An-Noûra Compaoré

An-Noûra Compaoré, a Master of Public Policy candidate, has previously worked as the vice-president finance & operations of the Students’ Union Okanagan of the University of British Columbia, the University of Toronto Graduate Students’ Union’s (UTGSU) finance commissioner, and an executive of the Munk School Black Students Association. 

Through her experience in developing student funds, planning events, and advocating for students, Campaoré feels confident in her ability to navigate the position and bring forward compelling arguments for her stances. She wrote in an email to The Varsity that, if elected, she plans to demand that the university divest of fossil fuels by 2030, implement a relief fund for students in crisis, and create a discussion forum.

On the discussion forum that Compaoré plans to set up, students could share their experiences, mental health tips, and help each other through the stress and anxiety caused by the pandemic. She will also aim to increase awareness of resources, including for marginalized communities. She also encourages students to approach her with their questions at any time.

Moreover, with the help of student leaders and campus groups, Compaoré will demand that the university divest from fossil fuel companies and that it commits to releasing zero net emissions by 2030.

“As students, we must lead the fight against climate change, and this starts on our own campus,” she wrote.

Jacqui Spencer

Jacqui Spencer is a fourth-year PhD candidate in the Ontario Institute for Studies in Education’s Department of Social Justice Education. 

She wrote in an email to The Varsity that she wants to “provide leadership that puts students first and [run] again for a UTGSU role to further add to diverse representation within the union.”

Currently, Spencer is the UTGSU’s external commissioner, focusing on equity and advocacy based on UTGSU initiatives and establishing relationships between the UTGSU and external bodies. Spencer wrote that her work as the external commissioner “has given [her an] opportunity to advocate effectively with administration and the graduate community on issues that include student funding initiatives and COVID related impacts.”

Additionally, in the 2020–2021 academic year, Spencer was elected as the executive member to serve on the selection committee for the Black Graduate Student Excellence Bursary, which was formed in partnership with the School of Graduate Studies (SGS) and provides financial support and equitable access to Black students pursuing graduate studies at U of T.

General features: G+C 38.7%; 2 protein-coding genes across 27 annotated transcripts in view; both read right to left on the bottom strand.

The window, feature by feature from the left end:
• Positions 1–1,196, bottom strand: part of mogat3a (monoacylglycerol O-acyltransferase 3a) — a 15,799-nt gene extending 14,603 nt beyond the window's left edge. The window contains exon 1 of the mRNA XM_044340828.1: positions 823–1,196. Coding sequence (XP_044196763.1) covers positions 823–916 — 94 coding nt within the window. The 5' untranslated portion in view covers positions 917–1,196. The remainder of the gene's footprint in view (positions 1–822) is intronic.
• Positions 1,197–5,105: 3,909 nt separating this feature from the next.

If elected, Spencer plans to advocate for COVID-19 safety, writing that she will “encourage clear and transparent communication about measures being implemented that ensure the safety of our graduate community.”

Spencer also wants to build community engagement on issues like food insecurity, housing, and financial support. She wants to ensure that the UTGSU hires an equity officer to promote a more inclusive environment. “When our student community feels a sense of belonging and safety, that will encourage greater engagement and participation in decision making,” wrote Spencer.

Tua Hytonen

Tua Hytonen is a first-year student in the Master of Urban Innovation program at UTM who has previously served as the social commissioner for the University College Literary and Athletic Society and the president for the University of Toronto Big Brothers Big Sisters program after being an executive the year before.

In an interview with The Varsity, Hytonen stressed the importance of building more civic opportunities as the pandemic has caused stress to students. Hytonen’s main goals are equity and accessibility and helping students.

One of her plans is to create more initiatives that encourage sustainability for the SGS and the university. 

She also hopes to bring more transparency to students about what the UTGSU’s council does. She wants to “[make] sure that [the council is] keeping students in the loop, but also talking to one another… to make sure that [it is] creating events and programming that’s relevant,” she said.

Editor’s note (April 1): This article has been updated to include comment from Compaoré.